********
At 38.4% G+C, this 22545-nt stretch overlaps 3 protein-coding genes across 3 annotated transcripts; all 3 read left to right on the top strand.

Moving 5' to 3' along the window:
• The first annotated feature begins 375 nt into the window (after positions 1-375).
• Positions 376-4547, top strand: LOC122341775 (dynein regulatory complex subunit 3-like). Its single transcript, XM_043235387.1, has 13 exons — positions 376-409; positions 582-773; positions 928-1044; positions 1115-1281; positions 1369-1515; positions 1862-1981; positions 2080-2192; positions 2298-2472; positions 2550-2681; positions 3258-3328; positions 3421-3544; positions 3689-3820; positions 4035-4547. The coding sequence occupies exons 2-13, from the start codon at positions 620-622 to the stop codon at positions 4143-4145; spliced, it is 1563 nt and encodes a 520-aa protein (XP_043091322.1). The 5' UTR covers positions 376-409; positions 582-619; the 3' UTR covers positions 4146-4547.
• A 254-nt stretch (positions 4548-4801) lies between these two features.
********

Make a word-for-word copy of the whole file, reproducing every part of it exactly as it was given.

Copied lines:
At 38.4% G+C, this 22545-nt stretch overlaps 3 protein-coding genes across 3 annotated transcripts; all 3 read left to right on the top strand.

Moving 5' to 3' along the window:
• The first annotated feature begins 375 nt into the window (after positions 1-375).
• Positions 376-4547, top strand: LOC122341775 (dynein regulatory complex subunit 3-like). Its single transcript, XM_043235387.1, has 13 exons — positions 376-409; positions 582-773; positions 928-1044; positions 1115-1281; positions 1369-1515; positions 1862-1981; positions 2080-2192; positions 2298-2472; positions 2550-2681; positions 3258-3328; positions 3421-3544; positions 3689-3820; positions 4035-4547. The coding sequence occupies exons 2-13, from the start codon at positions 620-622 to the stop codon at positions 4143-4145; spliced, it is 1563 nt and encodes a 520-aa protein (XP_043091322.1). The 5' UTR covers positions 376-409; positions 582-619; the 3' UTR covers positions 4146-4547.
• A 254-nt stretch (positions 4548-4801) lies between these two features.